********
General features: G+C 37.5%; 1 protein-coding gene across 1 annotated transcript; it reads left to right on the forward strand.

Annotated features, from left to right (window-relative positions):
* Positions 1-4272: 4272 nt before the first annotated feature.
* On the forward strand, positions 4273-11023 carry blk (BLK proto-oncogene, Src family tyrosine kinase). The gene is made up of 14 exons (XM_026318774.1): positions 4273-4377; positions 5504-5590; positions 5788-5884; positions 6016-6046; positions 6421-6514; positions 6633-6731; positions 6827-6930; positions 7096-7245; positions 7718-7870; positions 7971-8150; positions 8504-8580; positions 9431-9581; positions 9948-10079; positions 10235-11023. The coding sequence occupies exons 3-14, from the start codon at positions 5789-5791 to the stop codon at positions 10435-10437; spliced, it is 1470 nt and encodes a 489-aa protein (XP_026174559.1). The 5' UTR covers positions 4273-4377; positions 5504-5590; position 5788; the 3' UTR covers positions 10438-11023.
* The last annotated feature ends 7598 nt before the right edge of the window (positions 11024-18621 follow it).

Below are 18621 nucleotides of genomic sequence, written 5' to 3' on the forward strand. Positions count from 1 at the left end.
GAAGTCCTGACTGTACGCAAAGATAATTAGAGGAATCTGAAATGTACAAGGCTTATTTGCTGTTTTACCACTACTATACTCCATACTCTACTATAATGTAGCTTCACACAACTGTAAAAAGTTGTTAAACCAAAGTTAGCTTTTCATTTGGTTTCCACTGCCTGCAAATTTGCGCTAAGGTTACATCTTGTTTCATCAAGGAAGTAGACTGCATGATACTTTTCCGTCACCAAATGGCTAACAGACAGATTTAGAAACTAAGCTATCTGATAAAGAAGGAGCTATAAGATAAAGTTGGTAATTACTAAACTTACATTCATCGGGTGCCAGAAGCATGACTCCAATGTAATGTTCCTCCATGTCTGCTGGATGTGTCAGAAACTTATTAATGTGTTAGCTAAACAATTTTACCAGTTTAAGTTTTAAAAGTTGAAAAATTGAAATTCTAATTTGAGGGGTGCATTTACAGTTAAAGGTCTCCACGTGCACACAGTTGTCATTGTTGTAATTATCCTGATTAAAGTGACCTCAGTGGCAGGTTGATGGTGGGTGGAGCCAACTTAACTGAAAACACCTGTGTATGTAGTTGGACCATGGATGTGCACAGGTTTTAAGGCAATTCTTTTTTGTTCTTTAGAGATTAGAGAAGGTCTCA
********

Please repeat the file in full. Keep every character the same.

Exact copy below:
General features: G+C 37.5%; 1 protein-coding gene across 1 annotated transcript; it reads left to right on the forward strand.

Annotated features, from left to right (window-relative positions):
* Positions 1-4272: 4272 nt before the first annotated feature.
* On the forward strand, positions 4273-11023 carry blk (BLK proto-oncogene, Src family tyrosine kinase). The gene is made up of 14 exons (XM_026318774.1): positions 4273-4377; positions 5504-5590; positions 5788-5884; positions 6016-6046; positions 6421-6514; positions 6633-6731; positions 6827-6930; positions 7096-7245; positions 7718-7870; positions 7971-8150; positions 8504-8580; positions 9431-9581; positions 9948-10079; positions 10235-11023. The coding sequence occupies exons 3-14, from the start codon at positions 5789-5791 to the stop codon at positions 10435-10437; spliced, it is 1470 nt and encodes a 489-aa protein (XP_026174559.1). The 5' UTR covers positions 4273-4377; positions 5504-5590; position 5788; the 3' UTR covers positions 10438-11023.
* The last annotated feature ends 7598 nt before the right edge of the window (positions 11024-18621 follow it).

Below are 18621 nucleotides of genomic sequence, written 5' to 3' on the forward strand. Positions count from 1 at the left end.
GAAGTCCTGACTGTACGCAAAGATAATTAGAGGAATCTGAAATGTACAAGGCTTATTTGCTGTTTTACCACTACTATACTCCATACTCTACTATAATGTAGCTTCACACAACTGTAAAAAGTTGTTAAACCAAAGTTAGCTTTTCATTTGGTTTCCACTGCCTGCAAATTTGCGCTAAGGTTACATCTTGTTTCATCAAGGAAGTAGACTGCATGATACTTTTCCGTCACCAAATGGCTAACAGACAGATTTAGAAACTAAGCTATCTGATAAAGAAGGAGCTATAAGATAAAGTTGGTAATTACTAAACTTACATTCATCGGGTGCCAGAAGCATGACTCCAATGTAATGTTCCTCCATGTCTGCTGGATGTGTCAGAAACTTATTAATGTGTTAGCTAAACAATTTTACCAGTTTAAGTTTTAAAAGTTGAAAAATTGAAATTCTAATTTGAGGGGTGCATTTACAGTTAAAGGTCTCCACGTGCACACAGTTGTCATTGTTGTAATTATCCTGATTAAAGTGACCTCAGTGGCAGGTTGATGGTGGGTGGAGCCAACTTAACTGAAAACACCTGTGTATGTAGTTGGACCATGGATGTGCACAGGTTTTAAGGCAATTCTTTTTTGTTCTTTAGAGATTAGAGAAGGTCTCA